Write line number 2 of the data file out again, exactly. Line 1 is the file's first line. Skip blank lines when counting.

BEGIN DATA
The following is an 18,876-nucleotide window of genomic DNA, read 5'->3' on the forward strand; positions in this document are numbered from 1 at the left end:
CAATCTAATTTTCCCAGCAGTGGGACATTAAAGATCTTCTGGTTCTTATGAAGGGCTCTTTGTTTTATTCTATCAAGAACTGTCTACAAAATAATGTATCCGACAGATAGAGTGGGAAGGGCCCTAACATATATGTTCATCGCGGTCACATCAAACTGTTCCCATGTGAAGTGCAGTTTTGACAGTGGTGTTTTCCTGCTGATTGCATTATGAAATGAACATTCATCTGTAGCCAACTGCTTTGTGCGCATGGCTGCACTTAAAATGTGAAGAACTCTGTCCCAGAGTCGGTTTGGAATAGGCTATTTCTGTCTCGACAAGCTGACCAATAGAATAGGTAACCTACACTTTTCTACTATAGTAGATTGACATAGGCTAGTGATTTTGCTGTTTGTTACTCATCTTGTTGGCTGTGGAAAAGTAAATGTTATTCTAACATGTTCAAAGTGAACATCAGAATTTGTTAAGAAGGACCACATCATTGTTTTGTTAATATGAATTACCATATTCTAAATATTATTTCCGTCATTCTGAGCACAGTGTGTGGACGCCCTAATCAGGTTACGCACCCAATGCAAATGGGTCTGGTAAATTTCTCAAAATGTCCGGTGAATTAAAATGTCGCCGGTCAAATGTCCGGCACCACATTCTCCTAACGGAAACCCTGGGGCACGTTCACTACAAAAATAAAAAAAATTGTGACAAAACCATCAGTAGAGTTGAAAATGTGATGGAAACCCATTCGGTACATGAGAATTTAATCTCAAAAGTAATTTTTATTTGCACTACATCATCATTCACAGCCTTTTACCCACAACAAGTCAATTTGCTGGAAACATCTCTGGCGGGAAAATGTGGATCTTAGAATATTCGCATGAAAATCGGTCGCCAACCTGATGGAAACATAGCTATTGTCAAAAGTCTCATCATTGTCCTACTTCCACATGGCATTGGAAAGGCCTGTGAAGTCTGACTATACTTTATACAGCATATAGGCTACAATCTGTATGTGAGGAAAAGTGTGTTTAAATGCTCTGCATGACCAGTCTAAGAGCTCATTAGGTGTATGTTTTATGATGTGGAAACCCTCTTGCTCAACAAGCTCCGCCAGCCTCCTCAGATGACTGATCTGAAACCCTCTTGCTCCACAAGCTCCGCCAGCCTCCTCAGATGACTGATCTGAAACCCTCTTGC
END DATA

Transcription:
CAATCTAATTTTCCCAGCAGTGGGACATTAAAGATCTTCTGGTTCTTATGAAGGGCTCTTTGTTTTATTCTATCAAGAACTGTCTACAAAATAATGTATCCGACAGATAGAGTGGGAAGGGCCCTAACATATATGTTCATCGCGGTCACATCAAACTGTTCCCATGTGAAGTGCAGTTTTGACAGTGGTGTTTTCCTGCTGATTGCATTATGAAATGAACATTCATCTGTAGCCAACTGCTTTGTGCGCATGGCTGCACTTAAAATGTGAAGAACTCTGTCCCAGAGTCGGTTTGGAATAGGCTATTTCTGTCTCGACAAGCTGACCAATAGAATAGGTAACCTACACTTTTCTACTATAGTAGATTGACATAGGCTAGTGATTTTGCTGTTTGTTACTCATCTTGTTGGCTGTGGAAAAGTAAATGTTATTCTAACATGTTCAAAGTGAACATCAGAATTTGTTAAGAAGGACCACATCATTGTTTTGTTAATATGAATTACCATATTCTAAATATTATTTCCGTCATTCTGAGCACAGTGTGTGGACGCCCTAATCAGGTTACGCACCCAATGCAAATGGGTCTGGTAAATTTCTCAAAATGTCCGGTGAATTAAAATGTCGCCGGTCAAATGTCCGGCACCACATTCTCCTAACGGAAACCCTGGGGCACGTTCACTACAAAAATAAAAAAAATTGTGACAAAACCATCAGTAGAGTTGAAAATGTGATGGAAACCCATTCGGTACATGAGAATTTAATCTCAAAAGTAATTTTTATTTGCACTACATCATCATTCACAGCCTTTTACCCACAACAAGTCAATTTGCTGGAAACATCTCTGGCGGGAAAATGTGGATCTTAGAATATTCGCATGAAAATCGGTCGCCAACCTGATGGAAACATAGCTATTGTCAAAAGTCTCATCATTGTCCTACTTCCACATGGCATTGGAAAGGCCTGTGAAGTCTGACTATACTTTATACAGCATATAGGCTACAATCTGTATGTGAGGAAAAGTGTGTTTAAATGCTCTGCATGACCAGTCTAAGAGCTCATTAGGTGTATGTTTTATGATGTGGAAACCCTCTTGCTCAACAAGCTCCGCCAGCCTCCTCAGATGACTGATCTGAAACCCTCTTGCTCCACAAGCTCCGCCAGCCTCCTCAGATGACTGATCTGAAACCCTCTTGC